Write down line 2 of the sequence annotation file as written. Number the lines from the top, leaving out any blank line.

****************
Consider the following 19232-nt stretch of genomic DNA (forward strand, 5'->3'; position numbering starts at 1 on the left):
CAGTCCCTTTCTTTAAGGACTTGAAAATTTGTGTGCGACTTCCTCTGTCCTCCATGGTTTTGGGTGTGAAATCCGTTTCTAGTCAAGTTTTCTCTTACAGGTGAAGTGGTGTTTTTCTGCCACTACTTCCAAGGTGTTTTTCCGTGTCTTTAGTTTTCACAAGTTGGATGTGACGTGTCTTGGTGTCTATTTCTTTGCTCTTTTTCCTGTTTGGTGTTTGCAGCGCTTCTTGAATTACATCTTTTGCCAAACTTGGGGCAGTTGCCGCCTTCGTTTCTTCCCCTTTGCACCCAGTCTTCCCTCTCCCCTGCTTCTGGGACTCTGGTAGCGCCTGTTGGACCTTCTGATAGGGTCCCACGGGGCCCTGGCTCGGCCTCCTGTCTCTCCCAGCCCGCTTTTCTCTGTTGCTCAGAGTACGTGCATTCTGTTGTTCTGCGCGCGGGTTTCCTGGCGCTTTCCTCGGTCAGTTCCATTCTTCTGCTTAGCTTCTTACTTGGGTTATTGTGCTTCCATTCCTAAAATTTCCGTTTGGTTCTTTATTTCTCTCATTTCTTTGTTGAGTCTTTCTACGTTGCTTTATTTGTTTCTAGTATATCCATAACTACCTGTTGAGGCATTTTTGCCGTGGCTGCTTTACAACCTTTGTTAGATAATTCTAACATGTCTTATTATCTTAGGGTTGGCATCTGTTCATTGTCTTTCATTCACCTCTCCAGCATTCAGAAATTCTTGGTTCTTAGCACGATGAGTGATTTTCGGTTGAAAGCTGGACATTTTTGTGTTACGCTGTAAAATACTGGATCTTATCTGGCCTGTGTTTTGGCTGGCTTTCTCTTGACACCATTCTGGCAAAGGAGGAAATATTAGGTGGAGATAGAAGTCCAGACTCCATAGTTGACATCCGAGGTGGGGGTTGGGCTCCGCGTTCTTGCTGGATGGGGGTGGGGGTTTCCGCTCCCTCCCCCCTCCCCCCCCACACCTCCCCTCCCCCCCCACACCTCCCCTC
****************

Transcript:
CAGTCCCTTTCTTTAAGGACTTGAAAATTTGTGTGCGACTTCCTCTGTCCTCCATGGTTTTGGGTGTGAAATCCGTTTCTAGTCAAGTTTTCTCTTACAGGTGAAGTGGTGTTTTTCTGCCACTACTTCCAAGGTGTTTTTCCGTGTCTTTAGTTTTCACAAGTTGGATGTGACGTGTCTTGGTGTCTATTTCTTTGCTCTTTTTCCTGTTTGGTGTTTGCAGCGCTTCTTGAATTACATCTTTTGCCAAACTTGGGGCAGTTGCCGCCTTCGTTTCTTCCCCTTTGCACCCAGTCTTCCCTCTCCCCTGCTTCTGGGACTCTGGTAGCGCCTGTTGGACCTTCTGATAGGGTCCCACGGGGCCCTGGCTCGGCCTCCTGTCTCTCCCAGCCCGCTTTTCTCTGTTGCTCAGAGTACGTGCATTCTGTTGTTCTGCGCGCGGGTTTCCTGGCGCTTTCCTCGGTCAGTTCCATTCTTCTGCTTAGCTTCTTACTTGGGTTATTGTGCTTCCATTCCTAAAATTTCCGTTTGGTTCTTTATTTCTCTCATTTCTTTGTTGAGTCTTTCTACGTTGCTTTATTTGTTTCTAGTATATCCATAACTACCTGTTGAGGCATTTTTGCCGTGGCTGCTTTACAACCTTTGTTAGATAATTCTAACATGTCTTATTATCTTAGGGTTGGCATCTGTTCATTGTCTTTCATTCACCTCTCCAGCATTCAGAAATTCTTGGTTCTTAGCACGATGAGTGATTTTCGGTTGAAAGCTGGACATTTTTGTGTTACGCTGTAAAATACTGGATCTTATCTGGCCTGTGTTTTGGCTGGCTTTCTCTTGACACCATTCTGGCAAAGGAGGAAATATTAGGTGGAGATAGAAGTCCAGACTCCATAGTTGACATCCGAGGTGGGGGTTGGGCTCCGCGTTCTTGCTGGATGGGGGTGGGGGTTTCCGCTCCCTCCCCCCTCCCCCCCCACACCTCCCCTCCCCCCCCACACCTCCCCTC